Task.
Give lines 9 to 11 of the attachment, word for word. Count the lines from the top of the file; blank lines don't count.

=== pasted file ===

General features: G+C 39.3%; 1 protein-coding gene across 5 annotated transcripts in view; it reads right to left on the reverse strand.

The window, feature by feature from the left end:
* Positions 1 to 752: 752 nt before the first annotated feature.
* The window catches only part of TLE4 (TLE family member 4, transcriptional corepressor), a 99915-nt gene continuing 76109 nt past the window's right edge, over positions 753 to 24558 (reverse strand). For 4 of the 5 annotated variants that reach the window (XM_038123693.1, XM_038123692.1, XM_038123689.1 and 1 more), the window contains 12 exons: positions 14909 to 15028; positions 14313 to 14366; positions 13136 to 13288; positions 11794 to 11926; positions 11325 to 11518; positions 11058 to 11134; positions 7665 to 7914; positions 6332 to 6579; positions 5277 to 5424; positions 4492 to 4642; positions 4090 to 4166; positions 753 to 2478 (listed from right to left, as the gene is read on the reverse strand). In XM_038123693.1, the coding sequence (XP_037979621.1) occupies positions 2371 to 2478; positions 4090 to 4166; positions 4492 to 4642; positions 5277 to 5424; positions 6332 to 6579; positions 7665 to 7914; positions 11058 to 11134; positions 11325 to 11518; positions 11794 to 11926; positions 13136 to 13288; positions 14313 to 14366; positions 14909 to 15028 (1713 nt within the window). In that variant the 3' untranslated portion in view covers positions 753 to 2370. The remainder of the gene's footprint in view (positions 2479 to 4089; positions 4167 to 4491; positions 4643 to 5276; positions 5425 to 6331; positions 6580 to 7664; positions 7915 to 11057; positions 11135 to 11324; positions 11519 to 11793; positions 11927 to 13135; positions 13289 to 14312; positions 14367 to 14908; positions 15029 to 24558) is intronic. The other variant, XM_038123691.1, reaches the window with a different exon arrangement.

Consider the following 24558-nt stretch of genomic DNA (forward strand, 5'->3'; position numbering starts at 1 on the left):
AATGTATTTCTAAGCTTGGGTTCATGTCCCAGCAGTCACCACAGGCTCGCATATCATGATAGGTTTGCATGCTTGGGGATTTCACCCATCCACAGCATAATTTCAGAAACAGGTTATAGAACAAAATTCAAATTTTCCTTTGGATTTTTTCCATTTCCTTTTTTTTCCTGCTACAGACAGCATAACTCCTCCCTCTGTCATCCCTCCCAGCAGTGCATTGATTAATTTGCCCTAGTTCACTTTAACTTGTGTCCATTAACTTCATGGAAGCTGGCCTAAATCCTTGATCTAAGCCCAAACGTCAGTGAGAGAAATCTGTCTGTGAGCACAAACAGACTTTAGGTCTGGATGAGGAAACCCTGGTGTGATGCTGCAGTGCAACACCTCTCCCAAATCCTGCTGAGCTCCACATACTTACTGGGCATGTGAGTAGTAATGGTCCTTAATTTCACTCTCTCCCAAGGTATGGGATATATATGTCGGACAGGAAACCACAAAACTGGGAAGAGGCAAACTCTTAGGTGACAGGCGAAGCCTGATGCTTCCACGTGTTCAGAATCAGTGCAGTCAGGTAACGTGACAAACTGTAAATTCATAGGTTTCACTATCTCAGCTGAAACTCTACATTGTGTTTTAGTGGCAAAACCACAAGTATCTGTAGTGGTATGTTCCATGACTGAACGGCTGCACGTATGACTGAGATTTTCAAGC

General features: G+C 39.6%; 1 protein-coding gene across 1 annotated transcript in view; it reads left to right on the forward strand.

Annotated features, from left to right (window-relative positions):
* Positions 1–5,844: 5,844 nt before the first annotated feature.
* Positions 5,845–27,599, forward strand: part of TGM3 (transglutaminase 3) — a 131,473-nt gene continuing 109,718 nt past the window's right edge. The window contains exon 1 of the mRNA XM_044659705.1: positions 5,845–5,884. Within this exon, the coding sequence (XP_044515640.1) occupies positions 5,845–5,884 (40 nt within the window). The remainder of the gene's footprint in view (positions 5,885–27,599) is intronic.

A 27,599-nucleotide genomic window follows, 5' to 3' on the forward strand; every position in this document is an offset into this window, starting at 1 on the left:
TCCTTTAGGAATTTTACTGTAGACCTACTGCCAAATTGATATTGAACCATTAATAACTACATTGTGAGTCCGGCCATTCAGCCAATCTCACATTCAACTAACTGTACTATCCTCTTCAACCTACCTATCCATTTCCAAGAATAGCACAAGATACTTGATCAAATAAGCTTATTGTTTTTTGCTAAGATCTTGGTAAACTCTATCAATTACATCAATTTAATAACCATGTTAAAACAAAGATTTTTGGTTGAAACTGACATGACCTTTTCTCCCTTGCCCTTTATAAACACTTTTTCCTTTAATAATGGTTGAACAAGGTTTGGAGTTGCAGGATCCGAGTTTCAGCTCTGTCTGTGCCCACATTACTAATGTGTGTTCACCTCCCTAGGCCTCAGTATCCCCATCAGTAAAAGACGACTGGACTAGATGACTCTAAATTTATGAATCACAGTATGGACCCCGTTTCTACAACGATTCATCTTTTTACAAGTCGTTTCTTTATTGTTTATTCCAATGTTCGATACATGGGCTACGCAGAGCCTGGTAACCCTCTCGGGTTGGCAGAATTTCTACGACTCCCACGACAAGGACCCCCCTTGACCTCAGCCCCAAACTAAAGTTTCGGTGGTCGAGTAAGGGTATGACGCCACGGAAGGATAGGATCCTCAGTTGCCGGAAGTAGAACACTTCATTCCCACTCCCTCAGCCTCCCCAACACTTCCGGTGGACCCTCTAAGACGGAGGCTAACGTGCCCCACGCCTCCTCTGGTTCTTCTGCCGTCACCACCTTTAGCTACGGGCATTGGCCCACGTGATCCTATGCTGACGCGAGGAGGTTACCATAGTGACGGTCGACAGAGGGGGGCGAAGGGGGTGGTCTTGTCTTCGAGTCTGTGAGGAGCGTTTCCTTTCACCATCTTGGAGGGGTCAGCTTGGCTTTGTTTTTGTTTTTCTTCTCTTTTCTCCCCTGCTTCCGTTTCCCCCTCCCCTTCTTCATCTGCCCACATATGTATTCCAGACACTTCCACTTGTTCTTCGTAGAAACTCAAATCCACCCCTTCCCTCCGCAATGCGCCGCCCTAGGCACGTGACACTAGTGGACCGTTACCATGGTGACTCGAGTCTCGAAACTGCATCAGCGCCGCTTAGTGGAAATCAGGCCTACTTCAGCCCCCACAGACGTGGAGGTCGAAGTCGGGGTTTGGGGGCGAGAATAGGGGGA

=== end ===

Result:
* Positions 1–5,844: 5,844 nt before the first annotated feature.
* Positions 5,845–27,599, forward strand: part of TGM3 (transglutaminase 3) — a 131,473-nt gene continuing 109,718 nt past the window's right edge. The window contains exon 1 of the mRNA XM_044659705.1: positions 5,845–5,884. Within this exon, the coding sequence (XP_044515640.1) occupies positions 5,845–5,884 (40 nt within the window). The remainder of the gene's footprint in view (positions 5,885–27,599) is intronic.

A 27,599-nucleotide genomic window follows, 5' to 3' on the forward strand; every position in this document is an offset into this window, starting at 1 on the left: